I often talk about how important it is to be a fat burner instead of a sugar burner, but what does that really mean? Instead of diving straight into the science, let’s keep this simple: do any of these apply to you?
You know you’re a sugar burner if…
… you rarely feel completely full and satisfied after a meal. Stuffed, maybe. Bloated and uncomfortable, yes. But ready to go another 4-6 hours without anything else to eat? No way.
… you snack regularly. You typically graze throughout the day, even when you’ve resolved to stop eating so much between meals. If you don’t snack, you feel lethargic and moody.
… you often get “hangry.” You’re no stranger to apologizing for being irritable because you were hungry. Your friends and family know that a bad attitude = hand you some food.
… you crave carbs and sugar. A meal isn’t complete without potatoes, rolls, or pasta. Dessert is a must. And when you try to eat less sugar, you find yourself cranky and unable to focus.
Being a sugar burner is just what it sounds like: your primary source of fuel is glucose, which gives your body no reason to access your fat stores for fuel. Why should it, since your body runs on a steady supply of carbs?
The more carbohydrates you eat, the higher your blood sugar goes. The higher your blood sugar levels, the more insulin your body is forced to produce in order to return those levels to normal.
All that insulin comes with several major drawbacks, including blocking leptin production. Leptin is your appetite-control hormone. Without it, your brain never gets that signal that says you’re full. That’s why sugar burners are often hungry and overweight.1
The Danger of Using Sugar for Fuel
Anytime you diet and lose weight without losing waist, you’re actually making things worse.Click to tweet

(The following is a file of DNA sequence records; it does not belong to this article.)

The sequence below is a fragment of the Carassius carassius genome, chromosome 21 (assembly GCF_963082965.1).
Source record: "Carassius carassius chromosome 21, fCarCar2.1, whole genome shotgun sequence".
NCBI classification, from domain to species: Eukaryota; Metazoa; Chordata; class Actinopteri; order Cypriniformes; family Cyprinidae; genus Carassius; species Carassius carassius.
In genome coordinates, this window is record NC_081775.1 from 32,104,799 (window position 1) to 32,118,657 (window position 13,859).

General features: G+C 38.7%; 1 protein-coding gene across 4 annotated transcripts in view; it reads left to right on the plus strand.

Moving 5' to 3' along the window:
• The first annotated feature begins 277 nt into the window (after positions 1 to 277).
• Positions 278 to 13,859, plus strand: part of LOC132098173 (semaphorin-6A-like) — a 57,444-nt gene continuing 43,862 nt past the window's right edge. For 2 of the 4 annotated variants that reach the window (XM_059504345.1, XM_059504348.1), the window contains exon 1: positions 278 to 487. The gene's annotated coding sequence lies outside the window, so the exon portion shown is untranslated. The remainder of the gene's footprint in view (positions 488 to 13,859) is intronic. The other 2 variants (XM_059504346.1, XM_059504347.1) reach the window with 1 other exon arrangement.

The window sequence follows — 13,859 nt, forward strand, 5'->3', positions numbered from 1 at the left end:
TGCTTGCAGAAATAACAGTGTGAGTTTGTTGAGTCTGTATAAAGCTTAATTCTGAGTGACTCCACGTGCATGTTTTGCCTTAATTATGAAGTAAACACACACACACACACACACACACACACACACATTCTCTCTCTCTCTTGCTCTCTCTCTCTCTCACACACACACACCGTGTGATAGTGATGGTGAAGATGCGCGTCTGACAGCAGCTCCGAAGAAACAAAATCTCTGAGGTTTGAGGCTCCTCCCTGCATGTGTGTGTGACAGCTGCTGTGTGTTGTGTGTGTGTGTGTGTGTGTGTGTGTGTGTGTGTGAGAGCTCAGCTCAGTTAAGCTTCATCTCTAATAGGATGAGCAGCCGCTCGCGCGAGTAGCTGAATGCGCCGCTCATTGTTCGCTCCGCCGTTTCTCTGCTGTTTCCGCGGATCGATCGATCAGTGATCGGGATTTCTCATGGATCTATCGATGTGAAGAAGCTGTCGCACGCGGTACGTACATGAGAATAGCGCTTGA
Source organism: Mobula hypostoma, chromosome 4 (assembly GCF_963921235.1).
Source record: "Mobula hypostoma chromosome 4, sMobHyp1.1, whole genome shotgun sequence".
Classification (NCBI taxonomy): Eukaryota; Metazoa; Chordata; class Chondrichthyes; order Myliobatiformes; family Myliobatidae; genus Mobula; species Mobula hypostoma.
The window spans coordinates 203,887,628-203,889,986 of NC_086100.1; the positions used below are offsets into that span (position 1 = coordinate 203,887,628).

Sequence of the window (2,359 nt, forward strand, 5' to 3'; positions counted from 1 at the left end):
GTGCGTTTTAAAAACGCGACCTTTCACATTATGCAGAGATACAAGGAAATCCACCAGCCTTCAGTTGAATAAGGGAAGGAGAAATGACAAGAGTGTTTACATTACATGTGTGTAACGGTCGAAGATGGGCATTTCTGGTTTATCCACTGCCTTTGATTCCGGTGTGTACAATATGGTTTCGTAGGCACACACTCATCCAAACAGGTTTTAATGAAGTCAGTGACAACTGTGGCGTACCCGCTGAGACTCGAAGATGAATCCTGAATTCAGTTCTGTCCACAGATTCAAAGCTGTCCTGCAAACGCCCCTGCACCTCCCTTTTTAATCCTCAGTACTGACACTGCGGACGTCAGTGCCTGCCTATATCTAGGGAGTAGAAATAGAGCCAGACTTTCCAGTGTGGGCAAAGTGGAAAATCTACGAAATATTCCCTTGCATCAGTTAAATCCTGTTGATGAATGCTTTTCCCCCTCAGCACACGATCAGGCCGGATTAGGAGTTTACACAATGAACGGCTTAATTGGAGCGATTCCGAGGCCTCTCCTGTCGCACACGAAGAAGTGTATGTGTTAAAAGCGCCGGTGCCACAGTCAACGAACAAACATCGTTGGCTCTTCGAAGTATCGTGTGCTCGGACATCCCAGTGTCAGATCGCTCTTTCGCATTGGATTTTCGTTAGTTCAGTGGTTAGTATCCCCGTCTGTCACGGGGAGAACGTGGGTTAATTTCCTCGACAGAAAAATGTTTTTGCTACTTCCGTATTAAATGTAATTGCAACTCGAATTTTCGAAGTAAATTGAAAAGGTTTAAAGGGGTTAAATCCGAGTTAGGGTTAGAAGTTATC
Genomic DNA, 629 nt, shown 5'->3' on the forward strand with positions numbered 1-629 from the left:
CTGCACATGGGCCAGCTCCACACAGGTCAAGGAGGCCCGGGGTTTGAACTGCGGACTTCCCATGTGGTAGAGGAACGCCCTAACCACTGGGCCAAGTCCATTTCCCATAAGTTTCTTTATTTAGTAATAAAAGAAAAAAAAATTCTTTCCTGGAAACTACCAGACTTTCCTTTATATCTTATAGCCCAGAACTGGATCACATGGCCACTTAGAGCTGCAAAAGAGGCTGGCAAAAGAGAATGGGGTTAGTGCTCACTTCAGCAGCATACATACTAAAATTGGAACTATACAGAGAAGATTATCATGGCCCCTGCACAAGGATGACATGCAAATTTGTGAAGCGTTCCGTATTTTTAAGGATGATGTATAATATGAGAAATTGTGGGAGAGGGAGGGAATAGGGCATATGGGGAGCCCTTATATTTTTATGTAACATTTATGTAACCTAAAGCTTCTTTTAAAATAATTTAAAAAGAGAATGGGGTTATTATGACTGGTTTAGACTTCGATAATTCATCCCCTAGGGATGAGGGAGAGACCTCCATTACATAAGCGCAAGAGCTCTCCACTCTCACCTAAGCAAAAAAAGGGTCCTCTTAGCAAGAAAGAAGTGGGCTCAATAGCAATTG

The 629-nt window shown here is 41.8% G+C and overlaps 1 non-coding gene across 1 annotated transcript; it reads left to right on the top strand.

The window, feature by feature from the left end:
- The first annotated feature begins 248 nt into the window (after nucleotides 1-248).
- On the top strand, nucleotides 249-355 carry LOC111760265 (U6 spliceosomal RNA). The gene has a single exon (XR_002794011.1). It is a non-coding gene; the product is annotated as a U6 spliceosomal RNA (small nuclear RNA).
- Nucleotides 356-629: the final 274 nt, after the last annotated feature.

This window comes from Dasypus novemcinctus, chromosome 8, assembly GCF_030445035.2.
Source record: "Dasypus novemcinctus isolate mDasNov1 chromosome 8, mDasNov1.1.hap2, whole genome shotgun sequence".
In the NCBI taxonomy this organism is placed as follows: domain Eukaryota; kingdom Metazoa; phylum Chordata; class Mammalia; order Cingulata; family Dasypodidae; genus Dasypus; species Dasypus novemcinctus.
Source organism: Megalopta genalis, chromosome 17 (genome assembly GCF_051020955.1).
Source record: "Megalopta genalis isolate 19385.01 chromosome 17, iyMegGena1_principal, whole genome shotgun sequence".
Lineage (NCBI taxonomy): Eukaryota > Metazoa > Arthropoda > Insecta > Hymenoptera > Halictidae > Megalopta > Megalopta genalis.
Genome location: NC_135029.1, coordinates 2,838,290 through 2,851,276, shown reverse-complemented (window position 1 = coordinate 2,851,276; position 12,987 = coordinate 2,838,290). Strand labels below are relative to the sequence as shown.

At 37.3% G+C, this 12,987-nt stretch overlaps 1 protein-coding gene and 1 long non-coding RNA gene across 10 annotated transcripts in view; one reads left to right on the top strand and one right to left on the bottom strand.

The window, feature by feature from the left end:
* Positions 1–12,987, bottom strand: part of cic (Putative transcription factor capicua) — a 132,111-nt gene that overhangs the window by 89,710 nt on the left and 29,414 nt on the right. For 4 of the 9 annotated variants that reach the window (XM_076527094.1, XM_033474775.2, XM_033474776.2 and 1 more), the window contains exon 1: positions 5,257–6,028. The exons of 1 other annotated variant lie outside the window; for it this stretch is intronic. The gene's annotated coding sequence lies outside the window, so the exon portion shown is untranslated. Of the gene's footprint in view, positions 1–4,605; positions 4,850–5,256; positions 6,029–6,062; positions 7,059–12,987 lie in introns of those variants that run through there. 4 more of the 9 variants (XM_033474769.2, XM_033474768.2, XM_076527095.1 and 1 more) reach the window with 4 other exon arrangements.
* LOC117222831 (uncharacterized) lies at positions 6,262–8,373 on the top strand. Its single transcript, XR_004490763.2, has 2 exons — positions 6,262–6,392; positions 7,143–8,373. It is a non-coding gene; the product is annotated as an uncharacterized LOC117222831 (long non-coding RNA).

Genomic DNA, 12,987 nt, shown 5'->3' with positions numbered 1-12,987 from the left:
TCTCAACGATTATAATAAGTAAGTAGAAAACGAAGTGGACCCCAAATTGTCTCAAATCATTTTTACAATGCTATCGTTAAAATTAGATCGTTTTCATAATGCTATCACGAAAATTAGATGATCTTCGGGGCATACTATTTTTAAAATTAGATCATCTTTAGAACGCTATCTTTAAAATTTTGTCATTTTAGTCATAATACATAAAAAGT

Even when sugar burners lose weight, they seldom lose fat. And anytime you diet and lose weight without losing waist, you’re actually making things worse. You’re training your body to store your fat even more stubbornly.
The results can be miserable: sugar burners often suffer from anxiety or depression, constant cravings, and obesity. With time, they develop symptoms ranging from high blood pressure to elevated cholesterol.8,9
What It Means to be a Fat Burner
The goal is to be a fat burner. By eating fewer carbs and more clean, lean protein and healthy fats, you train your body to burn fat for fuel.
As a fat burner, your system still burns carbs as fuel first and will use the small amount of sugar you get from slow-low carbs like vegetables, quinoa, or legumes. Then your metabolism quickly turns to your fat stores for energy.
Because fat burns more slowly and steadily, fat burners can easily go 4-6 hours between meals and don’t suffer from sugar or carb cravings.10 They also lose fat easily and experience more steady energy.
How to Make the Change
If you recognize yourself as a sugar burner, the WORST thing you can do is go sugar-free. Suddenly cutting off that supply of glucose and carbs will make you feel awful and set you up for a cycle of yo-yo dieting and further health issues.
Instead, gradually lower your sugar impact by eliminating the most harmful sugars and replacing high-sugar impact foods with healthier options. Click to tweet
If you think you’d benefit from more resources and hands-on support, I recommend the Sugar Impact Diet Online Program. It’s got a private Facebook community and dozens of videos, guides, menus, recipes, and assessment tools to help you customize the Sugar Impact Diet so it fits your body and lifestyle. While I call it a “diet,” the goal is actually a permanent change in how you live, feel, and think. (Not bad for less than the cost of a single visit to a nutritionist…)
You can find out more about the Sugar Impact Diet Online Program here. If you’re a sugar burner, it’s not too late to stop the cycle of mood swings, hunger, energy crashes, and brain fog. Your body and your loved ones will thank you!
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